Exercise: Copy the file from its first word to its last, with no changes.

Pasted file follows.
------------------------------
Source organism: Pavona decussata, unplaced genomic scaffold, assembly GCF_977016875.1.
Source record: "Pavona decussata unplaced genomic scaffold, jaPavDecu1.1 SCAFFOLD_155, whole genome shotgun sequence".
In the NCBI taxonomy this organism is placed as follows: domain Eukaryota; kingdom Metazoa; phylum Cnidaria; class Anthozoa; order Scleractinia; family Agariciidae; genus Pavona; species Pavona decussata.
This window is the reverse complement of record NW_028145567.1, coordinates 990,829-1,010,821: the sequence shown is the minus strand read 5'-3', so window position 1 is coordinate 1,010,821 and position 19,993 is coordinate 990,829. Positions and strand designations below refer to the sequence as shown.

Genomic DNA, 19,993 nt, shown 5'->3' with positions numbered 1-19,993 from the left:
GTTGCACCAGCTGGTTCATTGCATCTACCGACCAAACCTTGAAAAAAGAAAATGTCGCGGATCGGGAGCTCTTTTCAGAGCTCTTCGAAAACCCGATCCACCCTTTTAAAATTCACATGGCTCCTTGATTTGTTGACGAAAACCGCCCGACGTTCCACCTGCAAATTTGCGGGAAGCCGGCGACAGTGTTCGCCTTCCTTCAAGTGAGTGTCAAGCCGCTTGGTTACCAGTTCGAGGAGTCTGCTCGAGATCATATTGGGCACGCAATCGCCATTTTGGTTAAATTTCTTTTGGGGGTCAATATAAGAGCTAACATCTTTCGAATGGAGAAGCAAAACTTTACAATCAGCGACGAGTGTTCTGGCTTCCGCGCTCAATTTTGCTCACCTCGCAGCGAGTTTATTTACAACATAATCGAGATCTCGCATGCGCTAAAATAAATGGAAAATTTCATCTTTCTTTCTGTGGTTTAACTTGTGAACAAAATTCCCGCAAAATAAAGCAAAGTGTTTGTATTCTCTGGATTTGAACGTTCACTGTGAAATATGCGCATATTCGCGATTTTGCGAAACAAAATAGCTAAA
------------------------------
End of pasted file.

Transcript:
Source organism: Pavona decussata, unplaced genomic scaffold, assembly GCF_977016875.1.
Source record: "Pavona decussata unplaced genomic scaffold, jaPavDecu1.1 SCAFFOLD_155, whole genome shotgun sequence".
In the NCBI taxonomy this organism is placed as follows: domain Eukaryota; kingdom Metazoa; phylum Cnidaria; class Anthozoa; order Scleractinia; family Agariciidae; genus Pavona; species Pavona decussata.
This window is the reverse complement of record NW_028145567.1, coordinates 990,829-1,010,821: the sequence shown is the minus strand read 5'-3', so window position 1 is coordinate 1,010,821 and position 19,993 is coordinate 990,829. Positions and strand designations below refer to the sequence as shown.

Genomic DNA, 19,993 nt, shown 5'->3' with positions numbered 1-19,993 from the left:
GTTGCACCAGCTGGTTCATTGCATCTACCGACCAAACCTTGAAAAAAGAAAATGTCGCGGATCGGGAGCTCTTTTCAGAGCTCTTCGAAAACCCGATCCACCCTTTTAAAATTCACATGGCTCCTTGATTTGTTGACGAAAACCGCCCGACGTTCCACCTGCAAATTTGCGGGAAGCCGGCGACAGTGTTCGCCTTCCTTCAAGTGAGTGTCAAGCCGCTTGGTTACCAGTTCGAGGAGTCTGCTCGAGATCATATTGGGCACGCAATCGCCATTTTGGTTAAATTTCTTTTGGGGGTCAATATAAGAGCTAACATCTTTCGAATGGAGAAGCAAAACTTTACAATCAGCGACGAGTGTTCTGGCTTCCGCGCTCAATTTTGCTCACCTCGCAGCGAGTTTATTTACAACATAATCGAGATCTCGCATGCGCTAAAATAAATGGAAAATTTCATCTTTCTTTCTGTGGTTTAACTTGTGAACAAAATTCCCGCAAAATAAAGCAAAGTGTTTGTATTCTCTGGATTTGAACGTTCACTGTGAAATATGCGCATATTCGCGATTTTGCGAAACAAAATAGCTAAA